- Endodontic disease – affect the internal structures of teeth and include fractures and tooth decay. Treatment consists of either removal of the impacted teeth and dental roots or, if possible, root canal treatment. In these situations, your dog may experience pain, lack of appetite, or swellings caused by infections. Fortunately, endodontic diseases don’t affect all teeth. Your veterinarian will guide you with regard to further issues that may occur.
Here are a few things you can do to prevent bad breath and dental issues:
- Five minutes weekly brushings: Aside from the medical procedures performed by a specialized veterinarian, oral hygiene in dogs should also include dental brushings performed at home. Although daily brushings might be challenging to accomplish, once a week, five-minutes of teeth cleaning is very healthy and beneficial. Pet companies support you in your mission of caring for your pup with various types of toothpastes that are plant-based, enzyme-based, with baking soda, and many other formulas or flavors to please your dog. DO NOT use toothpaste destined for humans as it may contain xylitol which is an artificial sweetener associated with severe low blood sugar and liver damage. Regular brushings can dissolve bacterial plaque, keep fresh breath and prevent many painful dental problems. To make the procedure less stressful for your pup, you should get him or her used with teeth brushing from an early age.
- Dental sticks: you can offer your dog an occasional chewy dental stick to keep a fresher breath. These treats might prove even more beneficial after wet food meals that tend to stick to the surface of teeth and promote bacterial plaque build-up. The dental stick should be offered as a preventive measure and less as treatment, or when you don’t have enough time to brush your dog’s teeth. Chew sticks should be all-natural and low in calories for a healthy metabolism and weight. Some products are plant-based, giving your pup a minty fresh breath, while others are supplemented with joint supporting vitamins and minerals. You just need to see what your furry friend prefers.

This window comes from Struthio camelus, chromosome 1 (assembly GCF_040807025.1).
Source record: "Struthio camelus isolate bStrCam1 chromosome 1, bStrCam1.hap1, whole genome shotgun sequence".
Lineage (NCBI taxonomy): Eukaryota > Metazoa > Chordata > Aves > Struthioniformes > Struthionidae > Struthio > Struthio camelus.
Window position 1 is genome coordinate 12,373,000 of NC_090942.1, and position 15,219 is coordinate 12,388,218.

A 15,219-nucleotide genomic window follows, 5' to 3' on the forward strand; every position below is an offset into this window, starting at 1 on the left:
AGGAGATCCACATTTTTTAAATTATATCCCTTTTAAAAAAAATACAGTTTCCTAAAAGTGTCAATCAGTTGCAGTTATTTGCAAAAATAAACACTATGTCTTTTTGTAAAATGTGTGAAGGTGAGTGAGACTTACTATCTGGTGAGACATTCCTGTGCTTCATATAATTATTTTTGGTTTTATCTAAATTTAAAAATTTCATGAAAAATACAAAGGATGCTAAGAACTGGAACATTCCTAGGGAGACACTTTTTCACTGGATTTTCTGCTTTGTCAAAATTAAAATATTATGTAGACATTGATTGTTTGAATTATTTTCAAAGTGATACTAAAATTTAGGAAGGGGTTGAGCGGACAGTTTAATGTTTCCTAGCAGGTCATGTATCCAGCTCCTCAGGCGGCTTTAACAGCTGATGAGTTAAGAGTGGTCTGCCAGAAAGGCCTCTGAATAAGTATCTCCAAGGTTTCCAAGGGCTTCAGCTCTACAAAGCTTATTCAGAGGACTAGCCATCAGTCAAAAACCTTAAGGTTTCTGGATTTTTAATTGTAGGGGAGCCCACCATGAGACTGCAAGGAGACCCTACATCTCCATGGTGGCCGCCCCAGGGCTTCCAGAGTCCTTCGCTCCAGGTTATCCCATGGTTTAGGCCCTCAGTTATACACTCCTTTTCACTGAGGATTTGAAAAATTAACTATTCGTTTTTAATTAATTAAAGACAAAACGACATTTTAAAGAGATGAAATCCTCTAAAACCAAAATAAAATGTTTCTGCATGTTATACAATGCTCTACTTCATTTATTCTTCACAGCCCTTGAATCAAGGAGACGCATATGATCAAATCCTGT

- Dog chew toothbrush toy: some dogs might not be thrilled about the weekly toothbrushings. Others might not like dental sticks or may be allergic to specific proteins or compounds in the product. Don`t worry, there is still hope, especially if your pup likes toys. Dog chew toothbrushes approved by veterinarians allow your dog to take over the daily dental cleaning in a fun way. Most chew toothbrushes are very entertaining for dogs and are made from a durable all-natural, non-toxic rubber.
By cleaning your dog’s teeth, not only that you will get fresh kisses when you get home, but your pup will live a happier and pain-free life. A specialized veterinary doctor can guide you through the routine care and dental work required for your furry friend.